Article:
STEVE INSKEEP, HOST:
It's MORNING EDITION from NPR News. Good morning, I'm Steve Inskeep.
RENEE MONTAGNE, HOST:
And I'm Renee Montagne.
Let's hear an argument for why to worry less about America's roughly $600 billion federal deficit. The deficit represents the amount the U.S. is borrowing each year to meet expenses. That annual borrowing adds to federal debt.
INSKEEP: But for one-time Treasury Secretary Larry Summers, deficit spending right now is a chance to invest.
LARRY SUMMERS: We borrow at remarkably low interest rates. Can't we put that money to work?
INSKEEP: Summers, of Harvard University, was an advisor to President Obama.
MONTAGNE: He spoke with us after a government shutdown had ended and just before congressional budget negotiations begin. Higher taxes, lower spending and a better economy have cut the annual deficit.
INSKEEP: It's still very large. And one of the negotiators, Republican Paul Ryan, once told NPR we have a moral obligation to address it for future generations. Summers contends we also have an obligation to leave behind better roads, airports and schools.
SUMMERS: The most important issue facing the country is not looming budget deficits. It is maintaining substantial economic growth going forward.
INSKEEP: But you can understand why people are concerned right now. Even though the deficit has fallen a lot, it's still over $600 billion. The national debt is $17 trillion. That does seem to be the kind of number, the size of number that gets a lot of people's attention.
SUMMERS: It does. In large part, the national debt is an asset that we owe ourselves. To the extent that it is not an asset that we owe ourselves, it represents borrowing that we as a country have an opportunity to invest in growing our economy and borrowing actually at a remarkably low interest rate. And so if we can invest that money well, we can actually generate large returns that can provide the wherewithal to pay the debt back.
Are we devoting too much to uncontrollable mandatory and entitlement programs relative to the discretionary programs like the national parks, like the FBI, like basic cancer research that have to be appropriated every year? Yes, we are. So I don't want to be heard as saying that we have no budget issues - far from it. The point I want to stress is that the most important question facing the American economy is can we accelerate the growth rate.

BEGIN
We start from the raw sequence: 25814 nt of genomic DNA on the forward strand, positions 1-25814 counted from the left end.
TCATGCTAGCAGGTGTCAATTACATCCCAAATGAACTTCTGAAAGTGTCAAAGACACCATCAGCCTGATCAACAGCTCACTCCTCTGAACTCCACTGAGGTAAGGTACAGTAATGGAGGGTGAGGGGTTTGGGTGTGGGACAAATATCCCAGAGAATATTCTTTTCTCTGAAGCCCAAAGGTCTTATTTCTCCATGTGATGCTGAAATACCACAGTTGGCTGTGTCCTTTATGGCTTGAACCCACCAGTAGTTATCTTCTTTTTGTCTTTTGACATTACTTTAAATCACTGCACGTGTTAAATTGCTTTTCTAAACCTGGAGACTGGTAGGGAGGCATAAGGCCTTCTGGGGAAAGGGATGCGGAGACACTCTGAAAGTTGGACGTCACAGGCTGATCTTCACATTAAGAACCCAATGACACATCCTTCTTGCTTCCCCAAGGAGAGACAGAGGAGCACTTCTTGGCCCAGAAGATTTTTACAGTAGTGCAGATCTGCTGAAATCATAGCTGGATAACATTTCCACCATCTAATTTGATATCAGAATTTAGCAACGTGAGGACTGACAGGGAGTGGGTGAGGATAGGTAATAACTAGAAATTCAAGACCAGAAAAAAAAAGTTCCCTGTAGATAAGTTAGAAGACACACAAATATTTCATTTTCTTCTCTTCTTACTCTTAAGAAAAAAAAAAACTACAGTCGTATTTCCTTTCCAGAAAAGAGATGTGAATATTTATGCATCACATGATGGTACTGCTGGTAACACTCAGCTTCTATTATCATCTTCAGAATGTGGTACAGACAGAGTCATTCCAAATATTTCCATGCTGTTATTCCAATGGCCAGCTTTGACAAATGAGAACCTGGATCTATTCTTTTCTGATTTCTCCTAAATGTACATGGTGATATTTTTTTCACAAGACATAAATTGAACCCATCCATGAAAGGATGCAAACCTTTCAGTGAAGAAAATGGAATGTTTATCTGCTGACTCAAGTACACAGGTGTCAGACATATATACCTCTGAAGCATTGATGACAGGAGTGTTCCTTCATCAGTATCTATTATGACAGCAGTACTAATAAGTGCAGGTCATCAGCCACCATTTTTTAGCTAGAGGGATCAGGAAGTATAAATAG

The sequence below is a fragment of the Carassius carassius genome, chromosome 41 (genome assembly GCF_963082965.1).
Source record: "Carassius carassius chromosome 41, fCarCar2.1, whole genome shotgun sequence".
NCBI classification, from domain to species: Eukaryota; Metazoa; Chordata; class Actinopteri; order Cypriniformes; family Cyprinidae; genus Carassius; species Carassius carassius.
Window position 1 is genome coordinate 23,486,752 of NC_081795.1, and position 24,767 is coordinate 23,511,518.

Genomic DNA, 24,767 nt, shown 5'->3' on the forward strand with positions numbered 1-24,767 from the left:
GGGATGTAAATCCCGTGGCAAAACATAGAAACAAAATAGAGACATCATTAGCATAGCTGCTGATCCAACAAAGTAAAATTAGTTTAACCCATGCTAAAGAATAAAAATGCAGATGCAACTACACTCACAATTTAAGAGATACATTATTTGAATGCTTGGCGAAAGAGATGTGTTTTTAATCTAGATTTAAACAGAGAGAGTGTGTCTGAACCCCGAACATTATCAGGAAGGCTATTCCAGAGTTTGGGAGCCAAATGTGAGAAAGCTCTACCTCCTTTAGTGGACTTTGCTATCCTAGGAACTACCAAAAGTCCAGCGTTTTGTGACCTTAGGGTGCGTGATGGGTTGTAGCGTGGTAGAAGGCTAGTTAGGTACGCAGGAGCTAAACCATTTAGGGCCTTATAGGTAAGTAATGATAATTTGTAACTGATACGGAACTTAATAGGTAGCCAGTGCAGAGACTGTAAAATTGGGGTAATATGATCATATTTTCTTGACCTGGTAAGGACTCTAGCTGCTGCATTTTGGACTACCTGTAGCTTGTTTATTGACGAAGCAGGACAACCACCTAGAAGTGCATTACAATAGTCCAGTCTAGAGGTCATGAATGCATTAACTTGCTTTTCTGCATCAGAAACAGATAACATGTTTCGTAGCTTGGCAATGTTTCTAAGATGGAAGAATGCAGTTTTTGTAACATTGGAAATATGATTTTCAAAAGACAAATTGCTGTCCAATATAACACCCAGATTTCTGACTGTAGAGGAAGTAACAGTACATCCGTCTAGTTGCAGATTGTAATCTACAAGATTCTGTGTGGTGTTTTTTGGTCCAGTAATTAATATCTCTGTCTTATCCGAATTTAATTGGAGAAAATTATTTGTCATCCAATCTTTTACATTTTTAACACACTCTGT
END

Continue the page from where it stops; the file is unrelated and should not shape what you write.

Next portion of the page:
INSKEEP: I want to make sure I understand what you're saying, Secretary Summers, because you seem to be saying that, sure, it is a problem that the country is aging, that more and more money is being spent on things like Medicare and Social Security - it would be nice to fix that. But the bigger and better solution is just basically to make more money, to grow the economy.
SUMMERS: The most important reason to contain expenditures on entitlements is not so as to reduce projected deficits. It's so as to enable crucial public investments, whether it's in infrastructure, whether it's in making sure that the next generation goes to college - to the greater extent than the past. It's to support investment that is the crucial rationale for containing entitlements, not to meet some arbitrary debt target projected 20 years out, when we can't really even make accurate projections even a small number of years out.
INSKEEP: Would you go far out as to suggest to Republicans and Democrats, Secretary Summers, that they not even worry too much about whether the deficit goes down a little bit next year, that they might be willing even to increase the deficit if it increased investment in things like infrastructure and education?
SUMMERS: Certainly at a minimum I would say that the policies we've had for the last few years of rushing to bring down the budget deficit have had the ironic effect of slowing economic growth and probably have not contributed very much at all to reducing debt burdens. Because that slower economic growth has meant less tax revenue collections, it's meant more unemployment insurance collections, and of course when you compare debt to GDP to measure the burden, like comparing a household's debt to its income, it's meant lower income levels.
INSKEEP: Let me ask another thing about this, if we go forward a few years. The United States may well face another recession, another economic shock, a war or some other kind of crisis. When the economic shock hit in 2008, the U.S. was able to say to world we have tremendous resources to deal with this, we can put unimaginable, previously unimaginable amounts of money into bailing out banks, into stimulating the economy. The United States had the capacity to borrow. If the United States does not now pay down a substantial part of that debt, will the U.S. be unable to borrow in the same way when the next crisis comes around?
LAWRENCE SUMMERS: I agree with you that we do need to reload, as I put it, the fiscal cannon, because there will be contingencies and emergencies which will require that. But the time to reload the fiscal cannon is not when the economy is producing far short of its potential. When I was secretary of the Treasury in 1999 through 2001, the government paid down hundreds of billions of dollars of debt.
We were able to do that because the economy had grown to the point where the unemployment rate wasn't 7.5 percent, it was below 5 percent.
INSKEEP: Lawrence Summers, thanks very much.
SUMMERS: Thank you.
INSKEEP: He was Treasury secretary to President Clinton and an advisor to President Obama. Transcript provided by NPR, Copyright NPR.